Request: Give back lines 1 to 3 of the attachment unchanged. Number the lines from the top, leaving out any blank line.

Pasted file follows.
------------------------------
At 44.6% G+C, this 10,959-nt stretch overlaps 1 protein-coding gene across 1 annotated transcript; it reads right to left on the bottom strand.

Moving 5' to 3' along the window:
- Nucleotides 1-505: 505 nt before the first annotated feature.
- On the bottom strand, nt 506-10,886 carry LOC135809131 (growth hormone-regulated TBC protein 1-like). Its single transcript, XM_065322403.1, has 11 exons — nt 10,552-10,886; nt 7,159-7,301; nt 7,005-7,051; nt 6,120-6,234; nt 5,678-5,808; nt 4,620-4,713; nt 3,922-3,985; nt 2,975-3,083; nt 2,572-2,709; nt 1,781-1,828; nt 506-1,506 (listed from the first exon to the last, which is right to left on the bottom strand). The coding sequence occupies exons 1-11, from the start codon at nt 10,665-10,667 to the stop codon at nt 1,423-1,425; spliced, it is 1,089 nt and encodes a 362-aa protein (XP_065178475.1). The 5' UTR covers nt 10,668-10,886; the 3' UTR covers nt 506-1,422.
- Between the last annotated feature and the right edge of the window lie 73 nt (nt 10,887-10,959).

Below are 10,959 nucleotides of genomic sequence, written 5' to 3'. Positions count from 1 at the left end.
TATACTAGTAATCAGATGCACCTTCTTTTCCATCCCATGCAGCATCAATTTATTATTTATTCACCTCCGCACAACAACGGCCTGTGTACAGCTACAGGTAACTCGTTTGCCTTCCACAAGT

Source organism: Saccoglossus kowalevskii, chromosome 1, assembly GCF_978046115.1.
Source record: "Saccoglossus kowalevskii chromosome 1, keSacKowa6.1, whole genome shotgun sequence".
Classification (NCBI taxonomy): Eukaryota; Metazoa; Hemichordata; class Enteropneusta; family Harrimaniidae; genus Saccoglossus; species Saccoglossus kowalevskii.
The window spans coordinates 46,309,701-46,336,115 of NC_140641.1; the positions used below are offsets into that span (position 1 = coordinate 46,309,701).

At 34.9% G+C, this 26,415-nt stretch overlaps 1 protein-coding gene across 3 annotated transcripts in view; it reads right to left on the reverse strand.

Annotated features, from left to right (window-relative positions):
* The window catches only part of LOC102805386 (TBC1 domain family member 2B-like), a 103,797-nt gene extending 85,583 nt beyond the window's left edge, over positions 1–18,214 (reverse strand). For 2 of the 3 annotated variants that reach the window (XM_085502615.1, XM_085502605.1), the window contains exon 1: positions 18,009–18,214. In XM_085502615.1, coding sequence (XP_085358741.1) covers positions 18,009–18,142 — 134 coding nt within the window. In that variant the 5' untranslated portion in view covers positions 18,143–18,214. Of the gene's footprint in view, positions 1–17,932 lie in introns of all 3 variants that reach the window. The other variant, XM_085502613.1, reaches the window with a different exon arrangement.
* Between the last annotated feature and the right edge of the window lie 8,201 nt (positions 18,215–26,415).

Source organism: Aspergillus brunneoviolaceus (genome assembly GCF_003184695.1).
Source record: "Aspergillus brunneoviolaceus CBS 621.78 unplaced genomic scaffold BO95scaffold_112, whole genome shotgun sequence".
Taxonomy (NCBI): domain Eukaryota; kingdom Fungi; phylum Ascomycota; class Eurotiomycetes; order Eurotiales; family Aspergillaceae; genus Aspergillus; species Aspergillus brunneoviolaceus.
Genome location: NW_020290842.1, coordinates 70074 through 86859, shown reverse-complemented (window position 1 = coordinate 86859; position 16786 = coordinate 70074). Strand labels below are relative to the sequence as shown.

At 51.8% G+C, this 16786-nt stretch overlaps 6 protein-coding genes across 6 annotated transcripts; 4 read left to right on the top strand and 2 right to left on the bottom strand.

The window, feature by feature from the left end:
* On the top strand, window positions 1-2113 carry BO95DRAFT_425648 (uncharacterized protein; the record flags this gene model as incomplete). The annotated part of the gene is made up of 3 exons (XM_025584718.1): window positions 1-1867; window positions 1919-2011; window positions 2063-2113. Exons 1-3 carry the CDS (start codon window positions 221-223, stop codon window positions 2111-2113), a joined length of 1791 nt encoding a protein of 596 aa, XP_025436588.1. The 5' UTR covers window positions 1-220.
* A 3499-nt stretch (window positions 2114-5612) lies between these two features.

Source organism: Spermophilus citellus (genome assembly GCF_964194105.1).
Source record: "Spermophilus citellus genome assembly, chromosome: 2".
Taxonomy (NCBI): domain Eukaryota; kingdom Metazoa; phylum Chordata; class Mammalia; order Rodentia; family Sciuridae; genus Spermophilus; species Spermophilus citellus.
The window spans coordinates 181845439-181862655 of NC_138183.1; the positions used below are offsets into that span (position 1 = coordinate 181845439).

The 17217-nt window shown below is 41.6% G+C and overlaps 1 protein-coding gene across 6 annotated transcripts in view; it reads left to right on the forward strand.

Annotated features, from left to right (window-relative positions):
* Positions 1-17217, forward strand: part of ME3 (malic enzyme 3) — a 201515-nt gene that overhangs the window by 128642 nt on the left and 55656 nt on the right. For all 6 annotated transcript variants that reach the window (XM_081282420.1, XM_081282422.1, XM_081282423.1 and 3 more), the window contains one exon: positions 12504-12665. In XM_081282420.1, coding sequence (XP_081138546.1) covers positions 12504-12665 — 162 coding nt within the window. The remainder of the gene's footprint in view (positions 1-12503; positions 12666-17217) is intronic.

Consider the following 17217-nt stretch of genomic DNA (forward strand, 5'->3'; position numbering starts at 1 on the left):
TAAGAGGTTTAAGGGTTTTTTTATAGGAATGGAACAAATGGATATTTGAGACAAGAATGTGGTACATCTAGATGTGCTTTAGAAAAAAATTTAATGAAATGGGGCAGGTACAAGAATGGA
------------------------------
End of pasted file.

At 44.6% G+C, this 10,959-nt stretch overlaps 1 protein-coding gene across 1 annotated transcript; it reads right to left on the bottom strand.

Moving 5' to 3' along the window:
- Nucleotides 1-505: 505 nt before the first annotated feature.